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What’s Really in Your Yogurt?

Take a closer look at what is in your yogurt.

by Ian Lee

The yogurt section of most grocery stores is much larger than it was a few years ago, with General Mills alone launching 40 new yogurt products in 2012. With so much choice and so many new varieties, it can be hard for consumers to know what they're really buying and which options are the best for their own taste preferences and dietary needs.

HealthCastle.com has announced an update reviewing 85+ yogurt products and expansion of the yogurt category on their Go UnDiet – Packaged Food Review tool, plus five key findings about the yogurt products currently available in stores.

"Our detailed comparison found that yogurt products vary widely in terms of number of ingredients, use of sugar and sweeteners, serving size, and additives," said dietitian Gloria Tsang, RD, founder of HealthCastle.com.

Findings from the yogurt comparison performed by the Registered Dietitians at HealthCastle.com:

  • Smaller portion sizes may mean less calcium content: Most yogurt products require a 6-oz serving to meet the 20 percent DV required to qualify as a good source of calcium. But many products now come in 3.5- or 4-oz servings – and even smaller if they're targeted at kids.
  • Not all "Greek" yogurt is really Greek yogurt: Real Greek yogurt is made from nothing but milk, cream and bacterial cultures – and because of how it's made it should be naturally higher in protein. But some "Greek-style" yogurts imitate the thick Greek yogurt texture by adding gelatin, pectin or carageenan, while other imitate the high protein content by adding protein concentrate made from milk or whey.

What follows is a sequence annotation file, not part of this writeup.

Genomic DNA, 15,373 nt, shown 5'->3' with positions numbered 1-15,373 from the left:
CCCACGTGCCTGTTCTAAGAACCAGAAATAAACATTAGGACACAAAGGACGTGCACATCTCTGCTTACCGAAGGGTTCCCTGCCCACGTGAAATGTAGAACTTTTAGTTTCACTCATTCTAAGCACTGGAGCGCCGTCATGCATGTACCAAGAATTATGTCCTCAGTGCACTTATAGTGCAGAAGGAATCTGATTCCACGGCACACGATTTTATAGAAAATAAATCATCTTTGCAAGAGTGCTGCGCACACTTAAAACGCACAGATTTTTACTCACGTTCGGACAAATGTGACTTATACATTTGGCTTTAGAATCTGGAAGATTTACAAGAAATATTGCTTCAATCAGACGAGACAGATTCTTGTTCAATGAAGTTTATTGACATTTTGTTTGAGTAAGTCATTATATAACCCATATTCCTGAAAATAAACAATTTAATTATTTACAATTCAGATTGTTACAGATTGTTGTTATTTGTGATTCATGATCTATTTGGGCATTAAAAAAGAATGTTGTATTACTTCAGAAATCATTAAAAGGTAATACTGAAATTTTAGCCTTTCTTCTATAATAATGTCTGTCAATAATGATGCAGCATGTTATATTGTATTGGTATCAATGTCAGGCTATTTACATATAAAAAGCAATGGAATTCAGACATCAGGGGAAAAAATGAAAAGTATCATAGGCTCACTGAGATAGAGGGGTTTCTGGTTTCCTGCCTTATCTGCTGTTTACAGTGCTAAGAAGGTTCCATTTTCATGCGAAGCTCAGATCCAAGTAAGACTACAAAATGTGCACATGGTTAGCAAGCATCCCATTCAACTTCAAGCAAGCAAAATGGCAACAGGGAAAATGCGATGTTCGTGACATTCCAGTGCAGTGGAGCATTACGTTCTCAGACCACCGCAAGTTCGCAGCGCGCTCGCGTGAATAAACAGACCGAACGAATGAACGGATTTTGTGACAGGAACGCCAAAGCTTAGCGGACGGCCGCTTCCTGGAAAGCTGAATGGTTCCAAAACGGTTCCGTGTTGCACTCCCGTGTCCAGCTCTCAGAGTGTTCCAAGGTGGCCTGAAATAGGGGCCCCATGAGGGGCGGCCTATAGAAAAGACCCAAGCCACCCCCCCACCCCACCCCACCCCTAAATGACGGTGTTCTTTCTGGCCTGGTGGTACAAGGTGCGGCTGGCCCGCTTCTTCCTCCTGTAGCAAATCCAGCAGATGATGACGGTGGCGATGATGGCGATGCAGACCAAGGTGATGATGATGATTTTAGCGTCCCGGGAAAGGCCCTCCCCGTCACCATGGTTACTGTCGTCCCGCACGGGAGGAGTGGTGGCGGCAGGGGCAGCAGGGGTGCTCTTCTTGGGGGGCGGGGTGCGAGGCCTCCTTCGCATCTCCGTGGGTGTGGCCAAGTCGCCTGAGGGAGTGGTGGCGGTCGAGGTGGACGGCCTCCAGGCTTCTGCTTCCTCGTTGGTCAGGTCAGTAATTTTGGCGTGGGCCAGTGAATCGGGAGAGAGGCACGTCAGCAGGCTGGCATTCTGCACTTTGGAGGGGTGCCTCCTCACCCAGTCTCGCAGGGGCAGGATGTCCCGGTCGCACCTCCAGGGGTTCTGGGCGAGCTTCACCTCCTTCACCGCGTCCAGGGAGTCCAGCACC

• Sugar is called by many names: Fructose, evaporated cane juice, honey, and maple syrup all mean sugar – and some yogurt brands contain as much sugar per serving as a can of soda.
  • Light/Fat-free products use artificial sweeteners: Most brands use sucralose, but some use two or even three different artificial sweeteners.
  • Unexpected ingredients in baby and kids' yogurt: Yogurt for babies should be plain unflavored whole milk yogurt. Some brands offer this option, but they (and others) also offer flavored versions with two teaspoons of sugar per serving. Shockingly, many kids' fruit-flavored yogurts have no real fruit!

The Go UnDiet – Packaged Food Review tool allows users to perform side-by-side comparisons of different yogurt brands and filter out specific products like Greek, organic, or gelatin-free yogurt.

Each product also has an "RD's take" summary to help interpret the nutrition facts. For those who want to skip the analysis, the tool allows users to simply sort products by the amount of fat, calories, calcium, sugar, fiber, carbs and more.

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